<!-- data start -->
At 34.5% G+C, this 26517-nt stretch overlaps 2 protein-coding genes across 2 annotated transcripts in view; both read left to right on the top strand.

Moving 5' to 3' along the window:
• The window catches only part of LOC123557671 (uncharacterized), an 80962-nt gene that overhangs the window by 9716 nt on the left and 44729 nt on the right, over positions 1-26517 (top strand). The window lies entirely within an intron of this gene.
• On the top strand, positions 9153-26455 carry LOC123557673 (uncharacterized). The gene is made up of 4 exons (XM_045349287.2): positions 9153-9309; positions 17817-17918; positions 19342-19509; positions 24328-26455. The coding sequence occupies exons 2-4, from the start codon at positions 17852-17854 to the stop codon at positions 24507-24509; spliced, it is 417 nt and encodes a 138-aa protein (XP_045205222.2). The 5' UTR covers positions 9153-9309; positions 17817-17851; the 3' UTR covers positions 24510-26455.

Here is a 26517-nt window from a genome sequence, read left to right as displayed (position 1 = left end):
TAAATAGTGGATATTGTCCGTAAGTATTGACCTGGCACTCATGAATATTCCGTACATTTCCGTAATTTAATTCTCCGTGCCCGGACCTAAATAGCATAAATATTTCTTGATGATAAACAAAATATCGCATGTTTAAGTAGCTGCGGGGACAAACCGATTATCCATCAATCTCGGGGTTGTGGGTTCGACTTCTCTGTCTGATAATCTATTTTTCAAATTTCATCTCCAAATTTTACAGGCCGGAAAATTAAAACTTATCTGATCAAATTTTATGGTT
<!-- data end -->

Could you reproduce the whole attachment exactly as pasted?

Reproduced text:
At 34.5% G+C, this 26517-nt stretch overlaps 2 protein-coding genes across 2 annotated transcripts in view; both read left to right on the top strand.

Moving 5' to 3' along the window:
• The window catches only part of LOC123557671 (uncharacterized), an 80962-nt gene that overhangs the window by 9716 nt on the left and 44729 nt on the right, over positions 1-26517 (top strand). The window lies entirely within an intron of this gene.
• On the top strand, positions 9153-26455 carry LOC123557673 (uncharacterized). The gene is made up of 4 exons (XM_045349287.2): positions 9153-9309; positions 17817-17918; positions 19342-19509; positions 24328-26455. The coding sequence occupies exons 2-4, from the start codon at positions 17852-17854 to the stop codon at positions 24507-24509; spliced, it is 417 nt and encodes a 138-aa protein (XP_045205222.2). The 5' UTR covers positions 9153-9309; positions 17817-17851; the 3' UTR covers positions 24510-26455.

Here is a 26517-nt window from a genome sequence, read left to right as displayed (position 1 = left end):
TAAATAGTGGATATTGTCCGTAAGTATTGACCTGGCACTCATGAATATTCCGTACATTTCCGTAATTTAATTCTCCGTGCCCGGACCTAAATAGCATAAATATTTCTTGATGATAAACAAAATATCGCATGTTTAAGTAGCTGCGGGGACAAACCGATTATCCATCAATCTCGGGGTTGTGGGTTCGACTTCTCTGTCTGATAATCTATTTTTCAAATTTCATCTCCAAATTTTACAGGCCGGAAAATTAAAACTTATCTGATCAAATTTTATGGTT